There were no two ways about it: All these options were expensive and carried varying degrees of risk. We were going to take a big hit regardless of what we did because Pacers have a pronounced ceiling to their resale ­value, no matter how new the engine. If we intended to keep the airplane for a long time, I would’ve opted for a quality overhaul and mentally amortized the cost over a thousand hours or more of aerial enjoyment. But in truth, we had already decided to sell the Pacer this summer due to an impending major life change.

Last year, Dawn and I embarked on a two-year plan to sell everything, buy a sailboat, move aboard, and cruise the Bahamas and Caribbean for the next three years.

Last year, Dawn and I embarked on a two-year plan to sell everything, buy a sailboat, move aboard, and cruise the Bahamas and Caribbean for the next three years. Dawn is taking a break from teaching while I plan to drop my work schedule to a minimum during the November-to-June cruising season. I initially concocted a Parrothead fantasy of also island-hopping the Pacer through the Caribbean, but eventually concluded the tropical sun and humidity would be murder on a fabric-covered airplane, and our boat would require the full attention of her neophyte crew (and our pocketbook). Once we decided to sell the Pacer, we resolved to take it on one last giant adventure around the Lower 48, down Baja California, throughout Idaho and Montana, and up to Alaska, where she’d hopefully fetch a good price. We made it about two-thirds of the way through our itinerary before the disastrous annual.

My first inclination was to overhaul the engine or swap it out for a secondhand O-320 and press on with our final adventure. After research and honest reflection, I realized the chances of getting the airplane done in time for a ­summertime sale in Alaska were nil, and we wouldn’t come remotely close to recouping the costs incurred. It was time to move on with the next phase of our lives. I reluctantly posted the Pacer for sale on barnstormers.com and sold the airplane within a week to an A&P near ­Seattle. Jon intends to get the Pacer flying again, and then take her to places like Idaho, Montana and Alaska. That made me feel a lot better about selling her.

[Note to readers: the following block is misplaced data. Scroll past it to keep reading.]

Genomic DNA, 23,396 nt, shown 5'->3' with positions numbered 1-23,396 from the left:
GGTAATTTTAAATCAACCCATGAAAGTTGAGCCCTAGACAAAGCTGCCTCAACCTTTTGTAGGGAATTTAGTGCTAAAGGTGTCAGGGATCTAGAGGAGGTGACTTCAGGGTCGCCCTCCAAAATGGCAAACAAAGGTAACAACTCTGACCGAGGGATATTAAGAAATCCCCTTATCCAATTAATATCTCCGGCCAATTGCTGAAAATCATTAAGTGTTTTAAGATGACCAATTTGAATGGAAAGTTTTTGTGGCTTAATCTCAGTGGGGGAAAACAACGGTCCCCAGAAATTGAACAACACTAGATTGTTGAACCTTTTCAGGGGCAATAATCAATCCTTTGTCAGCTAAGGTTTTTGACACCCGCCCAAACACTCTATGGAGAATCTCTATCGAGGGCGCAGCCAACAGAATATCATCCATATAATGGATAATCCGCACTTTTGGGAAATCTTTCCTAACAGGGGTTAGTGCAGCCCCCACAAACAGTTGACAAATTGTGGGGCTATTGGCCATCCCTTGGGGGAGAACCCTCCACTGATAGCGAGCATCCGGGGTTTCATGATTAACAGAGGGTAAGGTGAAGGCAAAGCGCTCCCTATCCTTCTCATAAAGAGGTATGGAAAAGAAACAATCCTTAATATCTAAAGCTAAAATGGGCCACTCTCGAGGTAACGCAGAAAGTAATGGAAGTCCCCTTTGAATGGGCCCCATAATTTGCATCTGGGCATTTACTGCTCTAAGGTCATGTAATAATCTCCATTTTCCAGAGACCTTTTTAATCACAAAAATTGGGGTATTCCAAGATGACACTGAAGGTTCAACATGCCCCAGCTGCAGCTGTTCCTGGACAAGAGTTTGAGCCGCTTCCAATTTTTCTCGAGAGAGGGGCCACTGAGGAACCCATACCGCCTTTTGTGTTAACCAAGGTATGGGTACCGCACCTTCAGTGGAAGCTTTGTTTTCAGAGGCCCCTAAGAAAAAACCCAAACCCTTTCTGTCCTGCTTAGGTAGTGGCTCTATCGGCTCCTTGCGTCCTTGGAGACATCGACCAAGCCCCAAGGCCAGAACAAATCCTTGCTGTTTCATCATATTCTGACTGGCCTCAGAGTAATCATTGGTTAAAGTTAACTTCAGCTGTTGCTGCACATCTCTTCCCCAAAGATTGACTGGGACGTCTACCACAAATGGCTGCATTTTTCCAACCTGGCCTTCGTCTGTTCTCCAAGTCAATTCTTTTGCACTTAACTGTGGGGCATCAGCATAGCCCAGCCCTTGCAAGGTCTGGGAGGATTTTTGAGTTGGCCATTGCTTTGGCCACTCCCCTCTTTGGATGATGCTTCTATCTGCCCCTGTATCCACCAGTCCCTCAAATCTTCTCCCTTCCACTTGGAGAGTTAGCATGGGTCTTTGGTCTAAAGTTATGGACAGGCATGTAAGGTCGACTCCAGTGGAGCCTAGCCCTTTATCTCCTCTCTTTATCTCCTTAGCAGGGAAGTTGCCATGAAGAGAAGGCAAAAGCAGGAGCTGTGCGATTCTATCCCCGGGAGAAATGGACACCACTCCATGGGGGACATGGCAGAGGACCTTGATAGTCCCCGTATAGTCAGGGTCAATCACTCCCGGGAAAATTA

I took a few minutes to walk around her, drumming the fabric softly and leaning into her cockpit to breathe that familiar old-airplane aroma.

The next week, I took advantage of another Portland overnight to retrieve camping equipment and personal effects from the Pacer before the new owner came to take the wings off and trailer her home. By the time I was done, the last light of day was fading, but I took a few minutes to walk around her, drumming the fabric softly and leaning into her cockpit to breathe that familiar old-airplane aroma. I only owned her for 18 months, but we had 220 wonderful hours together. She was a good, honest airplane that kept us safe, right up to that last fate-cheating lap of Mount St. Helens. I took one last look at my little yellow airplane, gave her an affectionate pat on the cowling and turned away.

And so closes one particularly enjoyable and memorable season of my life. I wish it didn't end as abruptly (or expensively) as it did, but life's too short for regrets. There will be other airplanes in our future. We recently sold our house and most of our belongings, and just bought a beautiful 42-foot Tayana cutter-rigged sailboat named Windbird. She's already been around the world, and after a refit this summer and fall, she'll be our home for the next several years as we explore distant lands. This isn't a radical change, truth be told. As much as I love flying, owning the Pacer was always more about having an adventurous way to explore our fascinating world and connect with like-minded people. Owning her was hugely successful in that regard, and those adventures helped to convince us to make the next leap.